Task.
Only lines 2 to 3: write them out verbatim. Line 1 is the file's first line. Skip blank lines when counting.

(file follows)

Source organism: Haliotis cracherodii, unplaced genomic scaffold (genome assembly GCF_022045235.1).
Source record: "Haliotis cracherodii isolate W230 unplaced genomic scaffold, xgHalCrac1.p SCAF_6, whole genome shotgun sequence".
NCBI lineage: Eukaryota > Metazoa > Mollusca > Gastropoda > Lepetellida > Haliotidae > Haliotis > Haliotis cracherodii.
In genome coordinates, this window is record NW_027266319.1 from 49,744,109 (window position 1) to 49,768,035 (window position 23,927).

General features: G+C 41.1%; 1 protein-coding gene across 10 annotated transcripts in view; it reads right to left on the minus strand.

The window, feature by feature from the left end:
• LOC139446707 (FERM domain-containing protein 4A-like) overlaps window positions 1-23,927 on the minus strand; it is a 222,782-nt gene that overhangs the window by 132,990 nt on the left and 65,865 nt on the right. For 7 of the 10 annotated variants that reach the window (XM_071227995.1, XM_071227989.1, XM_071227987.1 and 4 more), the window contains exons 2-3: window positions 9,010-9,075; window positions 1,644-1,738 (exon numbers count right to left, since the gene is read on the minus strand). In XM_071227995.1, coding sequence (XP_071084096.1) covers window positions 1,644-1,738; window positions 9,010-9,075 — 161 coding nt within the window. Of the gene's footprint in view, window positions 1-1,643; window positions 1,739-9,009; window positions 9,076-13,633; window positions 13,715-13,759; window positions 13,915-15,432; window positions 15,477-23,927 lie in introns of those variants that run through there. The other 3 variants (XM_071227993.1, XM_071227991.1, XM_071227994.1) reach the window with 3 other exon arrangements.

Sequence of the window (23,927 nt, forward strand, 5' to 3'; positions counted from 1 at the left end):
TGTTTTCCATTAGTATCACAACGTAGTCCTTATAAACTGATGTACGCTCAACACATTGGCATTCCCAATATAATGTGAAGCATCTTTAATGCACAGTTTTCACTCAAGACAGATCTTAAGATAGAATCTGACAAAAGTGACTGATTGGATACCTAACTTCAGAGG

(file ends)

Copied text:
Source record: "Haliotis cracherodii isolate W230 unplaced genomic scaffold, xgHalCrac1.p SCAF_6, whole genome shotgun sequence".
NCBI lineage: Eukaryota > Metazoa > Mollusca > Gastropoda > Lepetellida > Haliotidae > Haliotis > Haliotis cracherodii.